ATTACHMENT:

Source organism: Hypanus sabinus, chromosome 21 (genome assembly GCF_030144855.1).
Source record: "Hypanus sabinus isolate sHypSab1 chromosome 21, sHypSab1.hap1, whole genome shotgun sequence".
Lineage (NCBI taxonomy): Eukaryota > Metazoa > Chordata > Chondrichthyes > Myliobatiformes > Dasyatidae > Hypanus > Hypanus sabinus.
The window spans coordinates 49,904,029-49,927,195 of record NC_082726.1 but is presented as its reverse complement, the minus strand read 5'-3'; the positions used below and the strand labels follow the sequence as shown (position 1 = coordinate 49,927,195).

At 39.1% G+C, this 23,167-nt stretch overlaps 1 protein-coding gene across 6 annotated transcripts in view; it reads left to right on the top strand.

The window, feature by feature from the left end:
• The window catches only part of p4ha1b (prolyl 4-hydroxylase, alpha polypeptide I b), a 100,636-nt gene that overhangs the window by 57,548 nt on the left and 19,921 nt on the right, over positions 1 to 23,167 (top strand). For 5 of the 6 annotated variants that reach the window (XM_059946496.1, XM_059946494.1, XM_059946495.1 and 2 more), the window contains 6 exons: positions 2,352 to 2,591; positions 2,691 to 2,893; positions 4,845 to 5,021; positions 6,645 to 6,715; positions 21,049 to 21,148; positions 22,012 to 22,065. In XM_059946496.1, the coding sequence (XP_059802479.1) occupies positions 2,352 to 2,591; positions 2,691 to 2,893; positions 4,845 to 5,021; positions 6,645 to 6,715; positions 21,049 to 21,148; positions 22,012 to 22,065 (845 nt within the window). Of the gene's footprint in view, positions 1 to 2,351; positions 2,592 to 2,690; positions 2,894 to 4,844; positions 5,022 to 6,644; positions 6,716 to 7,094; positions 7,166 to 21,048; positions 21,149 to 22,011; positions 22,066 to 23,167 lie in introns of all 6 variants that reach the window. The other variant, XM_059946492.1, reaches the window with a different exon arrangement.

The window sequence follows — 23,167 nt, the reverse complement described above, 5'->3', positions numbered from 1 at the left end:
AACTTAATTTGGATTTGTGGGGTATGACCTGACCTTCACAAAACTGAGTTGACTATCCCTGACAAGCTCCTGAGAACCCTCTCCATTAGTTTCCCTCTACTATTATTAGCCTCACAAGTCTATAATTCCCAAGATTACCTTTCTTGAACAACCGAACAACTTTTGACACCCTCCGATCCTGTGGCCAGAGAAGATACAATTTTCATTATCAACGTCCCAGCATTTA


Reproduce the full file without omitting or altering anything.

Source organism: Hypanus sabinus, chromosome 21 (genome assembly GCF_030144855.1).
Source record: "Hypanus sabinus isolate sHypSab1 chromosome 21, sHypSab1.hap1, whole genome shotgun sequence".
Lineage (NCBI taxonomy): Eukaryota > Metazoa > Chordata > Chondrichthyes > Myliobatiformes > Dasyatidae > Hypanus > Hypanus sabinus.
The window spans coordinates 49,904,029-49,927,195 of record NC_082726.1 but is presented as its reverse complement, the minus strand read 5'-3'; the positions used below and the strand labels follow the sequence as shown (position 1 = coordinate 49,927,195).

At 39.1% G+C, this 23,167-nt stretch overlaps 1 protein-coding gene across 6 annotated transcripts in view; it reads left to right on the top strand.

The window, feature by feature from the left end:
• The window catches only part of p4ha1b (prolyl 4-hydroxylase, alpha polypeptide I b), a 100,636-nt gene that overhangs the window by 57,548 nt on the left and 19,921 nt on the right, over positions 1 to 23,167 (top strand). For 5 of the 6 annotated variants that reach the window (XM_059946496.1, XM_059946494.1, XM_059946495.1 and 2 more), the window contains 6 exons: positions 2,352 to 2,591; positions 2,691 to 2,893; positions 4,845 to 5,021; positions 6,645 to 6,715; positions 21,049 to 21,148; positions 22,012 to 22,065. In XM_059946496.1, the coding sequence (XP_059802479.1) occupies positions 2,352 to 2,591; positions 2,691 to 2,893; positions 4,845 to 5,021; positions 6,645 to 6,715; positions 21,049 to 21,148; positions 22,012 to 22,065 (845 nt within the window). Of the gene's footprint in view, positions 1 to 2,351; positions 2,592 to 2,690; positions 2,894 to 4,844; positions 5,022 to 6,644; positions 6,716 to 7,094; positions 7,166 to 21,048; positions 21,149 to 22,011; positions 22,066 to 23,167 lie in introns of all 6 variants that reach the window. The other variant, XM_059946492.1, reaches the window with a different exon arrangement.

The window sequence follows — 23,167 nt, the reverse complement described above, 5'->3', positions numbered from 1 at the left end:
AACTTAATTTGGATTTGTGGGGTATGACCTGACCTTCACAAAACTGAGTTGACTATCCCTGACAAGCTCCTGAGAACCCTCTCCATTAGTTTCCCTCTACTATTATTAGCCTCACAAGTCTATAATTCCCAAGATTACCTTTCTTGAACAACCGAACAACTTTTGACACCCTCCGATCCTGTGGCCAGAGAAGATACAATTTTCATTATCAACGTCCCAGCATTTA